Seamus Kirst Gets Personal

Seamus Kirst tackles mental illness and addiction in new memoir.

Seamus Kirst: “My intention was not to have this book be exclusive.” Michael Davis

Seamus Kirst was featured in the March 2, 2016, edition of the Syracuse New Times, with his self-penned article, “Why I Am Crowdfunding My Memoir.” Now 27, Kirst was revealing his plans to write a book that would eventually be named Shitfaced, his “musings of a former drunk.” The collection of vignettes and essays was released last month, with a foreword by his father, veteran journalist and storyteller Sean Kirst.


What sparked this process was Kirst’s personal blog post, upon the two-year anniversary of his decision to stop drinking at age 22, that went viral. It has been reprinted, serving as the author’s introduction. He finished the story in late November, and allowed a couple months of editing and rewriting before revealing the final edition to the world.

“My original essays that would become Shitfaced are in italics in the book. They’ve been written differently than the vignettes,” said the Brooklyn-based Kirst in a phone interview. The longer pieces are dispersed throughout the text. 

Appropriately titled with a tipped-over “i” in the title, a metaphor within itself, this is an abridged memoir. The lean text, just breaking the 200-page benchmark, makes for a quick read. Despite the brevity of the material, it’s not an easy read. As the dedication says, this is a book for “anyone who needs a warm hug or a swift kick in the ass.” 

“Growing up I read a lot of different memoirs,” Kirst said. “It’s my favorite genre of literature. A memoir can be a very static, defined type of book. But people write them so differently.”

Shitfaced turned out differently from the way it started. “I tried to have longer chapters, like a biography, but it was too bulky. I like books that move kind of quickly, especially with this subject matter. I found it natural to write it quick and detailed, with a tone of voice that’s almost floating.”

Readers will find the latter moments in both the obvious and unexpected passages in Kirst’s story, providing mental zaps and gut-twisting churns as effective as horror fiction jump scares.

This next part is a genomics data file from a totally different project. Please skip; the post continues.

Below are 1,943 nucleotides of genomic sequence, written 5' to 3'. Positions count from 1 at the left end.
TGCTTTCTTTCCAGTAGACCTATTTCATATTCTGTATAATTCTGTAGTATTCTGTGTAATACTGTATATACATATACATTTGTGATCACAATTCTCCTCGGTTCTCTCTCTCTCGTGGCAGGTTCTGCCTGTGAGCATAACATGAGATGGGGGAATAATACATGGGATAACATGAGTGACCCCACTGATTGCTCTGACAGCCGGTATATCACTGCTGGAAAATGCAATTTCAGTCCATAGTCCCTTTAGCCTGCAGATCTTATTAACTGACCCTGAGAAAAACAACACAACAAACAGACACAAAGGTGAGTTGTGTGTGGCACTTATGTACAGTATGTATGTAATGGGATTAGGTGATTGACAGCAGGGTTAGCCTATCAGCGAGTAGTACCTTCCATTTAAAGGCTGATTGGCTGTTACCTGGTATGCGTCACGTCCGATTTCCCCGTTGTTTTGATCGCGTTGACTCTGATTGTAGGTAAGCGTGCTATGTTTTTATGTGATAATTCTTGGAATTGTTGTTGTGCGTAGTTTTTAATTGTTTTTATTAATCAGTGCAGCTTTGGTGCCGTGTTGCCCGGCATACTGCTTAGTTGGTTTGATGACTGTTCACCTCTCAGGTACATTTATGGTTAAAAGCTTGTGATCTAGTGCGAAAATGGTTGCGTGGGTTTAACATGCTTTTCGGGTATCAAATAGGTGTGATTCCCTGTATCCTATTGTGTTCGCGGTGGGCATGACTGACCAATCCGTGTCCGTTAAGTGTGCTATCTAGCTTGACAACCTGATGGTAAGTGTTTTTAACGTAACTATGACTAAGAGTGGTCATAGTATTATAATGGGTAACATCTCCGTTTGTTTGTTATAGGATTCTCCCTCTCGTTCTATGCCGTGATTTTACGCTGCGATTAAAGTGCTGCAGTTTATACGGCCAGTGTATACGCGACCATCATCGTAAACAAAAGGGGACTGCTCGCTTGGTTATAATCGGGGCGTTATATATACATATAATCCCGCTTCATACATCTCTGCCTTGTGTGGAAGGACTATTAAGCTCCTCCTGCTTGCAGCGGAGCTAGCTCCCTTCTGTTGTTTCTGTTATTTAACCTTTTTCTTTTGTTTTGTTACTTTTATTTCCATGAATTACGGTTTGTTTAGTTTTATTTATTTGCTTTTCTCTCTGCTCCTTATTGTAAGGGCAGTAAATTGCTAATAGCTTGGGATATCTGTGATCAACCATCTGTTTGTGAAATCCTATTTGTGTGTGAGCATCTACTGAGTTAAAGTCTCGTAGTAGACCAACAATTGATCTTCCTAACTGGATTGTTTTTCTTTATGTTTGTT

It begins with growing up in Syracuse, giving several nods to its history and location. Kirst then talks about wanting Barbie dolls rather than the standard boy toys, plus how this preference strengthened the relationship with his sister. He ventures into eating disorders and image issues. The light-bulb moment comes when talking about his homosexuality.

His time around the porcelain chair created a path into other dangerous avenues. Kirst’s parents often rushed him to the emergency room for stomach-pumping. Others had to talk him from walking out into traffic. 

He talks about his first sip of alcohol and wanting to get drunk, because drinking never failed to provide a good time. It helped establish his place in the high school popular crowd.

“People have asked me: Was it challenging? Was it cathartic? Not surprisingly, it was a mix of both,” he said. “Some things I write about I am able to say, ‘Wow, that’s really dark.’ Other things I feel totally detached from the situation and I can’t believe I reacted to it in the way described.”

Shitfaced is not a cry for help, because Kirst has gone through therapy, counseling, various hospital stays and psychological examinations. He hopes people walk away with a greater understanding of what it means to be human.

Kirst was valedictorian of his class at Corcoran High School. He went on to study at Brown University.

“My intention was not to have this book be exclusive,” Kirst noted. He’d like to have the book reach further into the LGBTQ community. In fact, a portion of the book’s proceeds will go to the Q Center in Syracuse and the Brooklyn Pride Center. He also hopes to find an organization in the heart of a red state to continue his charitable giving.

“I’ve gotten a lot of feedback from lots of people not in the LGBTQ community,” Kirst said, “and people who haven’t suffered from addiction or mental illness. I’ve heard that it’s helped people understand better.”

One of the book’s key takeaways is Kirst’s emphasis that people are not alone. He writes that people are suffering from a wide variety of mental illnesses, and there are different extremes for each on top of a range of obvious symptoms.

Note this excerpt from Shitfaced: “One thing is for certain: Having a mental illness does not make you weak, and it does not make you a bad or dangerous person. It makes you a person with a unique set of challenges, but they involve obstacles that can be worked through, and – if not completely overcome – then at least controlled.”

Kirst also talked about the respect he has for his father. “It was cool to have my father write the foreword, especially someone so close to me and whose story is so different. It gives an interesting perspective,” he added. “We’ve both struggled with alcoholism, but we have different stories and experiences. I even learned more things about his story.”

Everyone knows someone with personal issues relating to suffering, whether they are suicidal thoughts or attempts, self-image issues or coming to terms with being gay. Kirst’s revelatory book serves as a reminder that people out there are struggling, and that society should be willing to accept others and help when needed.

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